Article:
In a column appearing in RealClearMarkets this past week (see the link below), Steven Malanga of the Manhattan Institute cites a new study by Moody’s finding that from 2004 to 2012 unfunded liabilities in America’s biggest government pension funds nearly tripled to just under $2 trillion dollars.
When confronted with such alarming data, the government union officials who wield monopoly-bargaining power over most of the employees whose pensions are at risk pin a large share of the blame on poor investment returns resulting from the Great Recession of 2008-2009. However, Malanga, again citing Moody’s, points out that public pension investments actually roughly met their targets over the past eight years in question: “[I]nvestment returns averaged 7.45 percent annually, just slightly below projections.”
The actual reason liabilities skyrocketed from 2004 to 2012 is quite different:
[B]y employing a host of questionable accounting techniques, the pension funds understated their debts and minimized the amount of money that governments and workers needed to contribute to these systems, shorting them of valuable assets.
Government union bosses and their allied politicians have for decades colluded in the underfunding of public employee pensions. Deals in which future benefits are inflated by a huge amount, but government employee and employer contributions to the funds are not increased nearly enough to pay for the promises that are made, are not good for employees or taxpayers. But such deals enable union bosses to brag to members about the big contract “gains” they have made and provide an excuse for union officials’ often exorbitant salaries. And they enable politicians to benefit from Big Labor support without suffering any significant taxpayer backlash in the short term, because the cost of the deal is pushed off into the future.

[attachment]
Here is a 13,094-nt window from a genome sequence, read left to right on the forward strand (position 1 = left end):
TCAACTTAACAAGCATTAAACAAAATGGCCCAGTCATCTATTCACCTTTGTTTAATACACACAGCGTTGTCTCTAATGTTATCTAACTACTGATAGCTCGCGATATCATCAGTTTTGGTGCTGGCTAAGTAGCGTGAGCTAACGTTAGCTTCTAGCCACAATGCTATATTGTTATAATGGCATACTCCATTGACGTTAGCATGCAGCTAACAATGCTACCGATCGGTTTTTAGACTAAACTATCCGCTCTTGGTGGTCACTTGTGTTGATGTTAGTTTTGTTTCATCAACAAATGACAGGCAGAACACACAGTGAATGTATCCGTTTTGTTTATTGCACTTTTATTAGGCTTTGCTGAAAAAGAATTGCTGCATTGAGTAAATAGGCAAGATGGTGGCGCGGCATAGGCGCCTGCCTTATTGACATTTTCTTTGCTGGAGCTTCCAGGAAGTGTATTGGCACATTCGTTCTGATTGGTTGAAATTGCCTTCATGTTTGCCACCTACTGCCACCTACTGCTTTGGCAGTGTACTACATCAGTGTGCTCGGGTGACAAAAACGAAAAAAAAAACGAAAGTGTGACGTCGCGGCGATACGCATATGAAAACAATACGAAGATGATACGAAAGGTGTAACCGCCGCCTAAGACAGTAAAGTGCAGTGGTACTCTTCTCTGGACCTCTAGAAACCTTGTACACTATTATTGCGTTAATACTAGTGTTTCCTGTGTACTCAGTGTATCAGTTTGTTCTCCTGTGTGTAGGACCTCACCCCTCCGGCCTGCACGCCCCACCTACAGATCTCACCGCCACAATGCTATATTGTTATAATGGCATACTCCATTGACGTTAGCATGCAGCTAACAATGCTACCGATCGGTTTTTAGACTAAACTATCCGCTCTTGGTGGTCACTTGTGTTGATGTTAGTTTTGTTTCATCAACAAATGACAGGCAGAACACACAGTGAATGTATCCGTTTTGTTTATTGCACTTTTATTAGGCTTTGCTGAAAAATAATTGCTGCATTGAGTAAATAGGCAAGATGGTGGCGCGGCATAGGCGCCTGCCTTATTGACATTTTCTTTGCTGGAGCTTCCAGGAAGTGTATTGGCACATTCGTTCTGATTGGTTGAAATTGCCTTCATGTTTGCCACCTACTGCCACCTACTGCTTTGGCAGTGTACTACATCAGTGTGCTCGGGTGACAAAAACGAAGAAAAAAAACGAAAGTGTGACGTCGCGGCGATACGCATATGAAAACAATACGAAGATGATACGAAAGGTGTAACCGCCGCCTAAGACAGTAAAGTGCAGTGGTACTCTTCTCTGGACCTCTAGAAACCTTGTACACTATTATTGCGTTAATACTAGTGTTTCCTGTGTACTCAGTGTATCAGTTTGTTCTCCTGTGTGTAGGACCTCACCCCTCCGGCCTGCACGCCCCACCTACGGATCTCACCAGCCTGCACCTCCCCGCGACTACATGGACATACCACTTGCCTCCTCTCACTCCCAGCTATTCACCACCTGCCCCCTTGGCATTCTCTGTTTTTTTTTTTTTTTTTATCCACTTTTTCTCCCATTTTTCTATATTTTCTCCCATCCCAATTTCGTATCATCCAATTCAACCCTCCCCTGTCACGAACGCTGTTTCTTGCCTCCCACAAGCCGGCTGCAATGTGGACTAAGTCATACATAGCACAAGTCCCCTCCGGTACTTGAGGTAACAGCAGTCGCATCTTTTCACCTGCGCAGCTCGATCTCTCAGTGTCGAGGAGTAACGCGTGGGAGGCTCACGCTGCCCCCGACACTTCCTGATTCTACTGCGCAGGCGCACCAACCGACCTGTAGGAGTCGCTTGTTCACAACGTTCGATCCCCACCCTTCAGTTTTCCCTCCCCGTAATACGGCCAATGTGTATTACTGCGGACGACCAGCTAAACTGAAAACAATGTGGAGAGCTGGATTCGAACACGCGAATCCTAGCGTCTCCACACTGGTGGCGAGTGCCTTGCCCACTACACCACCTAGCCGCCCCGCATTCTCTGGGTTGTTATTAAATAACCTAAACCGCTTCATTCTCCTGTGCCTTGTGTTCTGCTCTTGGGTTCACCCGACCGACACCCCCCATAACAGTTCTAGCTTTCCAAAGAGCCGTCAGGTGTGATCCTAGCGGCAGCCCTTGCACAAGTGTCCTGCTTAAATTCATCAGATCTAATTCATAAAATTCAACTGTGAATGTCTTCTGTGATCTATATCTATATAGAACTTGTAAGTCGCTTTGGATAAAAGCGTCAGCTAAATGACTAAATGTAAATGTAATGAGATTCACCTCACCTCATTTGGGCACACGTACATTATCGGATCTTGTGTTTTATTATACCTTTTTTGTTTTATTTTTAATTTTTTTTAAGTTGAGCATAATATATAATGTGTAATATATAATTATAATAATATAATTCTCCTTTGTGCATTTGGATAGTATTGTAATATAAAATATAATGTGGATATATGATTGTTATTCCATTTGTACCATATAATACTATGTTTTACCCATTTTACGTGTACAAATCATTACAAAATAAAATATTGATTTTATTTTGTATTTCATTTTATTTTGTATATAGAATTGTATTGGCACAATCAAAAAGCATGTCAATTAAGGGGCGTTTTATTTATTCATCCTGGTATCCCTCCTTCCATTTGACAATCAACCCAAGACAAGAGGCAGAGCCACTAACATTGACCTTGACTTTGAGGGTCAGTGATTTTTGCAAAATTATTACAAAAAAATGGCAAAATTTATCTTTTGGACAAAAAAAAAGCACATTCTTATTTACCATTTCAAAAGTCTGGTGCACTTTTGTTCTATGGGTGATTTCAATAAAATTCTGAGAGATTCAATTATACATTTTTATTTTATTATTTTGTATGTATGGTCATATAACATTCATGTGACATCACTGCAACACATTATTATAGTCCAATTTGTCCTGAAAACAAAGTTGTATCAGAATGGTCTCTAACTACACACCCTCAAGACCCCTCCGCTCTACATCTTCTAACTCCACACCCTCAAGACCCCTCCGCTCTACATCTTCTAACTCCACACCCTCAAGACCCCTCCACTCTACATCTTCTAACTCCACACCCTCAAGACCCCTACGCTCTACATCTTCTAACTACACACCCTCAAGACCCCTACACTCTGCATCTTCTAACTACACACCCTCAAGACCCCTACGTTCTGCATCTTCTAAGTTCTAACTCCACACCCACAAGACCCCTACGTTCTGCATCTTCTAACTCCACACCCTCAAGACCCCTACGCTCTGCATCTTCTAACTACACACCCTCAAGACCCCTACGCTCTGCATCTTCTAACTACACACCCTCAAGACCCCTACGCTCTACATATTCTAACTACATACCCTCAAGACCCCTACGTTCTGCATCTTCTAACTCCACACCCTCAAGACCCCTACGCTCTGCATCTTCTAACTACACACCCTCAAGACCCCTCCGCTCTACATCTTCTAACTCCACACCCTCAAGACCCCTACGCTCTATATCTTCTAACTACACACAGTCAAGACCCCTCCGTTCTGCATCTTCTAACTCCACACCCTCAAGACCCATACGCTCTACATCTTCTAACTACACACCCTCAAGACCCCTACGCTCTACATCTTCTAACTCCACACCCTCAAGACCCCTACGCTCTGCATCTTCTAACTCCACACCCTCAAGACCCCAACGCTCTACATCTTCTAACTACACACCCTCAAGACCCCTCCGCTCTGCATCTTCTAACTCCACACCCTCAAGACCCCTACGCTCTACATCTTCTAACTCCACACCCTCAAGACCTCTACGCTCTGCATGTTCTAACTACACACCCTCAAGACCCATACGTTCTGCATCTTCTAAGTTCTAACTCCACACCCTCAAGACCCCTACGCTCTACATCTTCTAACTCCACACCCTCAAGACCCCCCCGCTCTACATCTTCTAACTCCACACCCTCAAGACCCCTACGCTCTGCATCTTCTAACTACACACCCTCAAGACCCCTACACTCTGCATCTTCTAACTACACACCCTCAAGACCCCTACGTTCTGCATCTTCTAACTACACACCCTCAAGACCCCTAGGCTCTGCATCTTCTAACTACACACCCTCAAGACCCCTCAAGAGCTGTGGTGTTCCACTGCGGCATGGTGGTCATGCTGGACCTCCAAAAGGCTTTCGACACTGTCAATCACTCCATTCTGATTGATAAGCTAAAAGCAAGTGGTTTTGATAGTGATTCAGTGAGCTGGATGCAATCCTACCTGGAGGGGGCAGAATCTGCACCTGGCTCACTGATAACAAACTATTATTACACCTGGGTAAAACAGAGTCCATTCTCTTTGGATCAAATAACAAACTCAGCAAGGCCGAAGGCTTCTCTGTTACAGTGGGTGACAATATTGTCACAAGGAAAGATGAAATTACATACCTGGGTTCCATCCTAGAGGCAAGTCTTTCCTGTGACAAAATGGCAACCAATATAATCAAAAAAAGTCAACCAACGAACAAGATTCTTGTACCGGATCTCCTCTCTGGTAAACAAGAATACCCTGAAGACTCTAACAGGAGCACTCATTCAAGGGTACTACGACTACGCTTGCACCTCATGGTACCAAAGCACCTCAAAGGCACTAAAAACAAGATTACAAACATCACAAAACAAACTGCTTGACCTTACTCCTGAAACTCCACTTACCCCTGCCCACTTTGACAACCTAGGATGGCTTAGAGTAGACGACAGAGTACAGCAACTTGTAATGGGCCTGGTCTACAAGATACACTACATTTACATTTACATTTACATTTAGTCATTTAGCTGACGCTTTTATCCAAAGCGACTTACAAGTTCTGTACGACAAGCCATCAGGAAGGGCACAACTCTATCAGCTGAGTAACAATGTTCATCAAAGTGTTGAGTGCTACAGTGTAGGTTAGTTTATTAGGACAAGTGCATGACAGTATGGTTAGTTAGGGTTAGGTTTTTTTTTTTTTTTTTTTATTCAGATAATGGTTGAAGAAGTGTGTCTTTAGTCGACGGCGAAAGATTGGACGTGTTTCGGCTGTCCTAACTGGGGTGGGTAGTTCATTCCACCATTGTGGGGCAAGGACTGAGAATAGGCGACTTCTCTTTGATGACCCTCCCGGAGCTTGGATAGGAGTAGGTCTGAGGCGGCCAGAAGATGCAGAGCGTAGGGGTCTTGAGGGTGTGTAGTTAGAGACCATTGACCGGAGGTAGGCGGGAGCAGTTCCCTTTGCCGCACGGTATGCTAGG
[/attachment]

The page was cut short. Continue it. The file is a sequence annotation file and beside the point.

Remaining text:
In the long run, of course, promising bigger pensions than you’re willing or able to finance means the retirement funds employees are counting on may not be there in the end. It also means taxpayers may well get socked hard, down the road. The Golden State, Malanga notes, is a key example:
In California, meanwhile, voters passed a $6 billion tax package in November of 2012, with much of the money earmarked for education. But most of that money will go toward educator pensions after Gov. Jerry Brown passed a new funding plan for Calstrs–the severely underfunded California state teachers’ pension system–which collectively increases retirement contributions by school districts from $2 billion to $6 billion over the next five years.